The RB was hit—badly—and plummeting like a silver dart.   Her pilot, Lt. Col. Hobart "Matt" Mattison struggled to maintain controlled flight and, as he had exclaimed, 'Get the hell out of (there)!'   Co-pilot, Lt. Henry (Hank) Dubuy worked the 20mm tail stingers, chattering off tracer-less streams at the buzzing MiGs and Navigator Capt. Bob Rogers worked the new course—'the hell out of here!'

Meanwhile, the three Ravens could do little more than wait for the order to eject.

Pass after pass, the MiG's made their runs.  The physics of 3D motion, slow-firing cannon and unpredictable flight paths bent the enemy's aim, but when they're shooting 30mm, it doesn't take many to destroy a plane even as big as a Stratojet.  Amidst the muffled chatter of Dubuy's defensive fire, loud bangs and metallic screams signaled definite hits.


Hydraulics failed.  The tail caught fire.  #3 engine was down.  Then #2.   Then #4.   #5 still made thrust but shook like a washer loaded with bricks...and this on a six-engine airplane.

"Hank!  Get out the Dash-1* and get to the Emergency page!  "Which one?!?"  "Any one!"

Trailing fire and smoke, the psychotic bullies left.  Arcing toward's the ocean, they must have thought the RB was dead to rights.   But "Matt" wasn't dead.  Neither were anyone else.  In fact, they weren't even wounded.  Additionally, in all this chaos, no one "left their post" to the temptation of panic.  Instead, training and self-control resulted in a complete reversal of direction, 15,000 foot decent and resurrection of the bleeding, burning jet.  Leveling off around 12,000 feet, they had one more pressing decision—where to next?

 The crew had three options:  1. Bail out.  2. Head to an emergency field in South Korea.  Or 3. attempt to return to Yokota.

Bailing out was out of the question.  The ocean was no place for airmen, especially when the enemy was closer than than the sharks.  The South Korean emergency field required turning back and the six men knew what awaited them along the way.  The only real choice was to head East.

The flight ticked off in interminably long seconds.  Shuddering and trailing her precious fluids, the airplane reenacted a scene from nearly 30 years prior when damaged B-17s would ache and pray their way home to England.  The crew's fates rested solely in Boeing's craft, a pilot's judgement and God-only-knows-what.

"Matt briefed us all on how bad the landing could be and asked if we wanted to bail out.  The answer was unanimous.  'No sir!"

Matt's leadership had accomplished that peculiar thing that happens when things go wrong, it gave the rest confidence.  Confidence to stick together, confidence to trust, confidence to accept what would come next.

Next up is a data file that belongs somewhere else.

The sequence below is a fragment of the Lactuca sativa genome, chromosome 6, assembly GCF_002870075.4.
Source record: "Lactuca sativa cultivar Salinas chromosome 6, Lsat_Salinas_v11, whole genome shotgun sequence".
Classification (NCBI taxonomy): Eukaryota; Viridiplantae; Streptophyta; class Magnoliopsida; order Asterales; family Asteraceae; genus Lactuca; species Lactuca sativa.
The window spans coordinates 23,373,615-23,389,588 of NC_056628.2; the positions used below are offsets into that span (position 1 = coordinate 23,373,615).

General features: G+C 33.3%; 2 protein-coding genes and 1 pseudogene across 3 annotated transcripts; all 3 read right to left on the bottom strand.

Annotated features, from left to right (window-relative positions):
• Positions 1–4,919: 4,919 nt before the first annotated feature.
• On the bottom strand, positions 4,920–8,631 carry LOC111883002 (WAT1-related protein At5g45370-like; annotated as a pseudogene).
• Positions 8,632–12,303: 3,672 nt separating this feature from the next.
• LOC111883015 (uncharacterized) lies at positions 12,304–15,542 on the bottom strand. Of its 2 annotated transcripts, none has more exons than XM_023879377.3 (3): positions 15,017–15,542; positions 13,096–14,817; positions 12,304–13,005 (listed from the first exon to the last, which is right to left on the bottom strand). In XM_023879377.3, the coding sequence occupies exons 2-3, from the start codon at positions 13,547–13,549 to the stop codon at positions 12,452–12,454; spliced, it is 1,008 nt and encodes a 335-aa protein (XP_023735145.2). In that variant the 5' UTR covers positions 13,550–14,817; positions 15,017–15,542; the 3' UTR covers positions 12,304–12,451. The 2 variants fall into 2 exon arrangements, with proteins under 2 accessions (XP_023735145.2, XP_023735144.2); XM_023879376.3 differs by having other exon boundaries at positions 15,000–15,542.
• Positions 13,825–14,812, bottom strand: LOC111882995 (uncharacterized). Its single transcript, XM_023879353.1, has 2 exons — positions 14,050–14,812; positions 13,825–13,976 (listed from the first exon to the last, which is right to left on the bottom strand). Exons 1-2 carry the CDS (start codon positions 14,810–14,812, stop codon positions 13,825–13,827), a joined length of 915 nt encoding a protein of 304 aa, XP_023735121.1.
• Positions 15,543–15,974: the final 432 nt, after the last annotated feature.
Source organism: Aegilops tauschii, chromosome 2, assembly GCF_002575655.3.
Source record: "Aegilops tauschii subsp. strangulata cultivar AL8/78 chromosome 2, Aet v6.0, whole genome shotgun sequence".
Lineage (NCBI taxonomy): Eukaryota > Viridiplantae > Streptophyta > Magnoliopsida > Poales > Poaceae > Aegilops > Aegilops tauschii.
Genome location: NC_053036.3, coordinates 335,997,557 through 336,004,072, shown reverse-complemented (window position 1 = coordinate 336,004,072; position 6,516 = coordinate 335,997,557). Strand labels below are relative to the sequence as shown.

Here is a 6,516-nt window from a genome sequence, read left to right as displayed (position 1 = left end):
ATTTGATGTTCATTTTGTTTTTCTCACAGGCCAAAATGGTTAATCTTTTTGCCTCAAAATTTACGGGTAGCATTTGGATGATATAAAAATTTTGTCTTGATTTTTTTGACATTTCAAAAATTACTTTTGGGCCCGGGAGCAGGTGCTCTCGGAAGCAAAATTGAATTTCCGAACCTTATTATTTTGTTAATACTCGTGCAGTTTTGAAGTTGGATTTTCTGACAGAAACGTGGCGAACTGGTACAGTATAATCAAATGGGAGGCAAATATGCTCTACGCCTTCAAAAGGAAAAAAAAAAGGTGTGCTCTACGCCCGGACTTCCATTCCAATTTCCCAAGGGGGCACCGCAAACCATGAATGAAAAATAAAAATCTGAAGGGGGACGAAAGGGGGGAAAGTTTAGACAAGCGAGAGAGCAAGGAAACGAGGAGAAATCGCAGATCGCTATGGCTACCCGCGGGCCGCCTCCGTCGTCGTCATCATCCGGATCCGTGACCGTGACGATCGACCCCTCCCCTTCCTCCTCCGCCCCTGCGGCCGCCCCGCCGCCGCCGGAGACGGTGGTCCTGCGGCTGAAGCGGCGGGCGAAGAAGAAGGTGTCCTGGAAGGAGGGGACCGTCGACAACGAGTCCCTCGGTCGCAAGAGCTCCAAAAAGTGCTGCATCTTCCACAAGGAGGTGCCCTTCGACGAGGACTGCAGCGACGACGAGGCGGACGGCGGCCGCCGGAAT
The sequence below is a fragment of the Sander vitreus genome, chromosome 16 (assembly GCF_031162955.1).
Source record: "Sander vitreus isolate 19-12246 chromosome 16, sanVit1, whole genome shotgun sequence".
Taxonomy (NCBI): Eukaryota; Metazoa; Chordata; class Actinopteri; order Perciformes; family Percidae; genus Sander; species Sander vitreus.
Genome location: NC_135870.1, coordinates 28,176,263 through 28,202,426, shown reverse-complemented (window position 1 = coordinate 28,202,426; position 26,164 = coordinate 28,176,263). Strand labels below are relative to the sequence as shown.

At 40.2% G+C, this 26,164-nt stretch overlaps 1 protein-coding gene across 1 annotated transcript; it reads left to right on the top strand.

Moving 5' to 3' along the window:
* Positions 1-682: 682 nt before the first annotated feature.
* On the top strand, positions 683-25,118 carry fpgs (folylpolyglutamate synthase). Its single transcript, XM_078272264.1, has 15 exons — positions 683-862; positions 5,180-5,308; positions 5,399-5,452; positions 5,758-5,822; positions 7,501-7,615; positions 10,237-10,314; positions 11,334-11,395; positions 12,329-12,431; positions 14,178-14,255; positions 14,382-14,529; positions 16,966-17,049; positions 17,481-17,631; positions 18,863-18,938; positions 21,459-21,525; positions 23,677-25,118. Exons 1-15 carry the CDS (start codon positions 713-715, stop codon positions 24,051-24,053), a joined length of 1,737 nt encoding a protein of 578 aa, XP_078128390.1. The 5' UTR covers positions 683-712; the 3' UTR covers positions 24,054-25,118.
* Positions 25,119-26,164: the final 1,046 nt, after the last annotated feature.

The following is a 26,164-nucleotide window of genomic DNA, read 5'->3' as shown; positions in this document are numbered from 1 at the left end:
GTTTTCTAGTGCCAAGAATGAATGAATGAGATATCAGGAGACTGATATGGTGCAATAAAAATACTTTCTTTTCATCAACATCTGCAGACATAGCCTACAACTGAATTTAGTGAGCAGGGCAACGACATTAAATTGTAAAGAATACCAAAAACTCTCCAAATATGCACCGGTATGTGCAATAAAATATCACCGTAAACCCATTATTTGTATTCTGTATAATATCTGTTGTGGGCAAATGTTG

Of course, Yokota was waiting.  Imagine the scene:  fire trucks, ambulances and a helicopter with a belly full of fire retardant...and the elegant shape of the wounded bird skews her way in a smokey, cockeyed approach... there could be no go-around.

BANG!  The RB-47H slammed onto the runway with such power, the Newtonian response launched her carcass back into the air.  That would not do!  Running out of runway and covering care of the ground crews, Matt pushed her back onto the concrete, ordering Hank to pop the chute and stand—stand—on the brakes...

Photo courtesy Bruce Bailey
Safe.

Man, I wanted a picture of what that must have looked like.  But none exist.  The broken '47 in the photo above is from another story but add a little smoke, a few more holes and you get the picture.

Ok.  It's time to check back in with Bruce, finish his RB and put a bow on the story.

In the meantime, the next time you read a story like this one, think about the Ravens and RB-47 crews of the Cold War.   It's a tough world out there...stay alert.

*Amazing coincidence...

Tuesday, July 1, 2014

Profile 88: JUST STARTED—The A-4C as flown by Paul Galanti



Here's the scene:   A door-to-door peddler entices a gullible couple to buy a "24-piece set" of plastic storage containers by dangling a ridiculous boat (of all things) as an enticement.

Here.  Watch.

The clip is from Napoleon Dynamite; it's one of those "Love it or hate it" movies.  But, there's no mistaking the scene's slash at the vacuous values that manifest themselves in our culture.   Especially when the needy bride points at the kitschy thing and breathes to her timid husband, "Ah'want that!"

Hold that thought for a moment.

Have a look at the pencil-sketch at the very top of this post.  It's an A-4C Skyhawk that was shot down during a mission over North Vietnam on June 17, 1966.  Her pilot, Paul Galanti, would become a POW for just shy of seven years.  

Over the next few posts, we'll go back to that moment and the years of abuse that followed.  We'll find out how Paul made it through the torture, the pain, the longing...and re-enter Civilization and continue to prosper.

But.

This story is more than just another POW story.  It's a story of what every man wants